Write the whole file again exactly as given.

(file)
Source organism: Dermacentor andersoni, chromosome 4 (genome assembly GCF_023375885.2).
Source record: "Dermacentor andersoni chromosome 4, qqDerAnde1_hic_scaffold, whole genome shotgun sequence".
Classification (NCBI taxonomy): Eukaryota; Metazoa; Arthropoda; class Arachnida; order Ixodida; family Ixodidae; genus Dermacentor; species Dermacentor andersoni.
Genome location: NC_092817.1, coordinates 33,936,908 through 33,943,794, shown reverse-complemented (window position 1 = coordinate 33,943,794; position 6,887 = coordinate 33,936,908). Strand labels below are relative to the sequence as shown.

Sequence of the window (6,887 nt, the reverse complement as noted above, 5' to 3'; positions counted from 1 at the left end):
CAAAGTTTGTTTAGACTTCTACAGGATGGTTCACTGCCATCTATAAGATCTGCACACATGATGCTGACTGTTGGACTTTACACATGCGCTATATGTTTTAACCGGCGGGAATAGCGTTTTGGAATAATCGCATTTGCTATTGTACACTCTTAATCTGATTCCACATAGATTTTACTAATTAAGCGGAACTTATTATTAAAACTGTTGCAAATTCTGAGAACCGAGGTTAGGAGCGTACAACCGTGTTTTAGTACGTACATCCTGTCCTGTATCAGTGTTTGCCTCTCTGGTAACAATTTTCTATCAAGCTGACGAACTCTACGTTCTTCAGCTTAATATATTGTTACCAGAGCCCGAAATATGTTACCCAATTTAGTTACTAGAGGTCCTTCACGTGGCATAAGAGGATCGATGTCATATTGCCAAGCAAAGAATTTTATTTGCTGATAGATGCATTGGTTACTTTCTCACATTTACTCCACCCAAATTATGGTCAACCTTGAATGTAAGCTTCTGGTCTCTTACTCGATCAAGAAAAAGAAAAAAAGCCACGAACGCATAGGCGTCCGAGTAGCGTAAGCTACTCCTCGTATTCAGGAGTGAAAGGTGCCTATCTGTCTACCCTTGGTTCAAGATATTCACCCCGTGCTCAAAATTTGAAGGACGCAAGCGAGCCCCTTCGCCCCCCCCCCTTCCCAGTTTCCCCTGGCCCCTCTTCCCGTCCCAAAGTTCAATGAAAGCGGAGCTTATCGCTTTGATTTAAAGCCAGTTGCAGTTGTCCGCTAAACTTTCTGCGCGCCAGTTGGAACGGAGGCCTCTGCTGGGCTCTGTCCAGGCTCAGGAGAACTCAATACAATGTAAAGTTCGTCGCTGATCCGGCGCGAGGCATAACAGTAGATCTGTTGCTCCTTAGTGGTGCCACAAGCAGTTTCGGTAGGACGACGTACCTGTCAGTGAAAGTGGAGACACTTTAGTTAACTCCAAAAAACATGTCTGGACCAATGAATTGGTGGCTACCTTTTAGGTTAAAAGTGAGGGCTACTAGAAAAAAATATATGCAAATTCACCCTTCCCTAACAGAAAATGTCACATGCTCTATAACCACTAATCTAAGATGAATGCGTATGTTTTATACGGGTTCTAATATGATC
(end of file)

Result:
Source organism: Dermacentor andersoni, chromosome 4 (genome assembly GCF_023375885.2).
Source record: "Dermacentor andersoni chromosome 4, qqDerAnde1_hic_scaffold, whole genome shotgun sequence".
Classification (NCBI taxonomy): Eukaryota; Metazoa; Arthropoda; class Arachnida; order Ixodida; family Ixodidae; genus Dermacentor; species Dermacentor andersoni.
Genome location: NC_092817.1, coordinates 33,936,908 through 33,943,794, shown reverse-complemented (window position 1 = coordinate 33,943,794; position 6,887 = coordinate 33,936,908). Strand labels below are relative to the sequence as shown.

Sequence of the window (6,887 nt, the reverse complement as noted above, 5' to 3'; positions counted from 1 at the left end):
CAAAGTTTGTTTAGACTTCTACAGGATGGTTCACTGCCATCTATAAGATCTGCACACATGATGCTGACTGTTGGACTTTACACATGCGCTATATGTTTTAACCGGCGGGAATAGCGTTTTGGAATAATCGCATTTGCTATTGTACACTCTTAATCTGATTCCACATAGATTTTACTAATTAAGCGGAACTTATTATTAAAACTGTTGCAAATTCTGAGAACCGAGGTTAGGAGCGTACAACCGTGTTTTAGTACGTACATCCTGTCCTGTATCAGTGTTTGCCTCTCTGGTAACAATTTTCTATCAAGCTGACGAACTCTACGTTCTTCAGCTTAATATATTGTTACCAGAGCCCGAAATATGTTACCCAATTTAGTTACTAGAGGTCCTTCACGTGGCATAAGAGGATCGATGTCATATTGCCAAGCAAAGAATTTTATTTGCTGATAGATGCATTGGTTACTTTCTCACATTTACTCCACCCAAATTATGGTCAACCTTGAATGTAAGCTTCTGGTCTCTTACTCGATCAAGAAAAAGAAAAAAAGCCACGAACGCATAGGCGTCCGAGTAGCGTAAGCTACTCCTCGTATTCAGGAGTGAAAGGTGCCTATCTGTCTACCCTTGGTTCAAGATATTCACCCCGTGCTCAAAATTTGAAGGACGCAAGCGAGCCCCTTCGCCCCCCCCCCTTCCCAGTTTCCCCTGGCCCCTCTTCCCGTCCCAAAGTTCAATGAAAGCGGAGCTTATCGCTTTGATTTAAAGCCAGTTGCAGTTGTCCGCTAAACTTTCTGCGCGCCAGTTGGAACGGAGGCCTCTGCTGGGCTCTGTCCAGGCTCAGGAGAACTCAATACAATGTAAAGTTCGTCGCTGATCCGGCGCGAGGCATAACAGTAGATCTGTTGCTCCTTAGTGGTGCCACAAGCAGTTTCGGTAGGACGACGTACCTGTCAGTGAAAGTGGAGACACTTTAGTTAACTCCAAAAAACATGTCTGGACCAATGAATTGGTGGCTACCTTTTAGGTTAAAAGTGAGGGCTACTAGAAAAAAATATATGCAAATTCACCCTTCCCTAACAGAAAATGTCACATGCTCTATAACCACTAATCTAAGATGAATGCGTATGTTTTATACGGGTTCTAATATGATC